C-19 has squeezed migrants’remittances

FIVE YEARS ago the UN proclaimed June 16th the International Day of Family Remittances. Since then money sent home by migrant workers has only become more important. In 2019 remittances amounted to $554bn, beating all other forms of cross-border financial flows to poor countries (see chart). Some 200m expatriate workers worldwide help four times as many relatives meet basic needs, set up businesses or pay school fees. These flows, on average, make up 60% of recipients’ family income; in the eight largest receiving countries, they are the sole source of cash for about a fifth of households.
This year, on June 16th, a task-force led by the UN, World Bank and other multilateral bodies released a report assessing the impact of covid-19 on remittances. The pandemic has taken a heavy toll on the flow of money. The World Bank estimates that total remittances to developing countries could drop by a record 20% this year, to $445bn. In El Salvador and Nepal, where remittances typically amount to more than a fifth of GDP, flows fell by 40% and 51% in April, compared with the same month last year. At the same time—a small consolation of potentially great long-term importance—the pandemic has shown the potential benefits, to both workers and their families, of the digitisation of payments.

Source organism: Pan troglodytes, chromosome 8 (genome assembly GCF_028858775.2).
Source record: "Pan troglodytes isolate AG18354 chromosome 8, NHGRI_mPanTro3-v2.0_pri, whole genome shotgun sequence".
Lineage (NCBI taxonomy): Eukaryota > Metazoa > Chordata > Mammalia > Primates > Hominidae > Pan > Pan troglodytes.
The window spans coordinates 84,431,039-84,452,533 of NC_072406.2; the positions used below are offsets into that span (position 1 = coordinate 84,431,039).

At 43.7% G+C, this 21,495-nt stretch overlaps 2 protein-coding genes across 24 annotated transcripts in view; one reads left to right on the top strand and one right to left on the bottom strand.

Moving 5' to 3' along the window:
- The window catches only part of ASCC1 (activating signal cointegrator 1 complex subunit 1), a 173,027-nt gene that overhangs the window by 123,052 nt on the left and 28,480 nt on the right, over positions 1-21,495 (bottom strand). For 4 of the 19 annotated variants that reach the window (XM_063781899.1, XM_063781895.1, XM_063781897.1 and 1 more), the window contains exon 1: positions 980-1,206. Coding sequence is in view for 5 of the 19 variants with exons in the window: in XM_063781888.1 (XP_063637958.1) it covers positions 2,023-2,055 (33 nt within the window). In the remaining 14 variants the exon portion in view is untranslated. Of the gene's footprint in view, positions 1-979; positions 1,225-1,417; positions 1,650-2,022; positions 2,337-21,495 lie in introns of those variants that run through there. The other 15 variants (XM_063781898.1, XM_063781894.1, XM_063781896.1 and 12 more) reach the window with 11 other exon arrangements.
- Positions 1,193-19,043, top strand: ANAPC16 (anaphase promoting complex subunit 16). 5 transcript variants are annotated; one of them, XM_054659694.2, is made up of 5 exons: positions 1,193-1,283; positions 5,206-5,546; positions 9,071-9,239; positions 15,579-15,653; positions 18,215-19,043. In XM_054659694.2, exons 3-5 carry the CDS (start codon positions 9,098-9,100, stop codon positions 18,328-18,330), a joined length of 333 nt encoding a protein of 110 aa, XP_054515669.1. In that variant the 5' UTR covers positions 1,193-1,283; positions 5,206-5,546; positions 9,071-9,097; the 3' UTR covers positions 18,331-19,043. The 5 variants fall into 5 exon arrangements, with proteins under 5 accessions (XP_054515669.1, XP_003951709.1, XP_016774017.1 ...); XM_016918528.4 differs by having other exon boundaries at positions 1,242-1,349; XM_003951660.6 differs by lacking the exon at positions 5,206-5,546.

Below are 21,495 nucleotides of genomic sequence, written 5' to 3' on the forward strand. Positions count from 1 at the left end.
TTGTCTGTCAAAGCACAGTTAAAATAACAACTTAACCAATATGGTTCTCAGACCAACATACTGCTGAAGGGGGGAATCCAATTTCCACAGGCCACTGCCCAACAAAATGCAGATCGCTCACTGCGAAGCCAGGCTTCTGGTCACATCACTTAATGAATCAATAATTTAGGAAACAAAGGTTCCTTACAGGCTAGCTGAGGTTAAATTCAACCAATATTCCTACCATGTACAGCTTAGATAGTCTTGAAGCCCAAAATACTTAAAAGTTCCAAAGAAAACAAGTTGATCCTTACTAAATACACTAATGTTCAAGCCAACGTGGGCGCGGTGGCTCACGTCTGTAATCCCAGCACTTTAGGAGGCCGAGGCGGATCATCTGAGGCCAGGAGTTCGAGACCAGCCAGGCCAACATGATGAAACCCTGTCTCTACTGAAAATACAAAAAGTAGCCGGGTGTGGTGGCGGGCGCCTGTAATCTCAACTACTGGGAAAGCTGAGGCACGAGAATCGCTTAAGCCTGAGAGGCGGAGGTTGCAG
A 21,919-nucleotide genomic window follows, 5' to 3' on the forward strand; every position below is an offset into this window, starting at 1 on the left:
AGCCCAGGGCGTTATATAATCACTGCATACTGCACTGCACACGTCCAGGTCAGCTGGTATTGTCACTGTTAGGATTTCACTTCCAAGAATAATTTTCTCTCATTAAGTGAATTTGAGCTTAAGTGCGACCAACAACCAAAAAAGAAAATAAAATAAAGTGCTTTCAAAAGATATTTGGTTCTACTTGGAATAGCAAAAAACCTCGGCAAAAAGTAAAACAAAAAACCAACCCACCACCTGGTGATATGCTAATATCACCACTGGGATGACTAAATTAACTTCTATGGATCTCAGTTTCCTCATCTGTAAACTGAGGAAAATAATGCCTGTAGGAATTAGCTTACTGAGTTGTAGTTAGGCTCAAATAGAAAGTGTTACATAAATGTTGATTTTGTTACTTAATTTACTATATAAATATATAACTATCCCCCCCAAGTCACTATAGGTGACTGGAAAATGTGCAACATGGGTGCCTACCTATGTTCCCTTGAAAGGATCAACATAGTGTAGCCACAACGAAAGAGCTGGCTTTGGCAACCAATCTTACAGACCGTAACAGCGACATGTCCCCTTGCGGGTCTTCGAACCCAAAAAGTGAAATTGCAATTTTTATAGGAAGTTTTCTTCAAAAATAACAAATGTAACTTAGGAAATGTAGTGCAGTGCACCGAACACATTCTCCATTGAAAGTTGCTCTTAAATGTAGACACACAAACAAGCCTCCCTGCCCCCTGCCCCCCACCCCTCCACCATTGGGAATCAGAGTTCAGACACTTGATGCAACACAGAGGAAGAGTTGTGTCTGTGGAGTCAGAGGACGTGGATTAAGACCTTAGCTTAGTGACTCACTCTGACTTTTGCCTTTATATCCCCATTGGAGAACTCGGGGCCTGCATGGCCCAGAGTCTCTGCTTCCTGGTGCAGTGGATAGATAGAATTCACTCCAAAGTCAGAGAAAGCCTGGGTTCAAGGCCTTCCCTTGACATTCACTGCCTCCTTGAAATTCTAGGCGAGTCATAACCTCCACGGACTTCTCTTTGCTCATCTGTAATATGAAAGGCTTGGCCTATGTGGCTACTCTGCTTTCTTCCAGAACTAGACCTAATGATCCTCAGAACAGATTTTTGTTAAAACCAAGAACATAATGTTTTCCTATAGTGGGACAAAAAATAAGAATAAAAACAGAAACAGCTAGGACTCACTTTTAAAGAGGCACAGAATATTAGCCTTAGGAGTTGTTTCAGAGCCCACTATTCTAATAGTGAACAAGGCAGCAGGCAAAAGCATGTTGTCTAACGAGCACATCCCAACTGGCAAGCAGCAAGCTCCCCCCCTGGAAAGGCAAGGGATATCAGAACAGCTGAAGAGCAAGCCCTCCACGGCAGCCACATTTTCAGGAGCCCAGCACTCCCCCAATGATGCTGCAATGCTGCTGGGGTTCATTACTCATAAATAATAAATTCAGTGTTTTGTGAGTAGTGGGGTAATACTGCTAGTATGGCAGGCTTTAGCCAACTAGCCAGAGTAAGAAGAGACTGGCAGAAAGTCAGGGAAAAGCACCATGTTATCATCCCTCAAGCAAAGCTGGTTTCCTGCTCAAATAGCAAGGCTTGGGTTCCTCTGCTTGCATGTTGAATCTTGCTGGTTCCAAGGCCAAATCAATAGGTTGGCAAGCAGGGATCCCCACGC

Continue Reading at:The Economist

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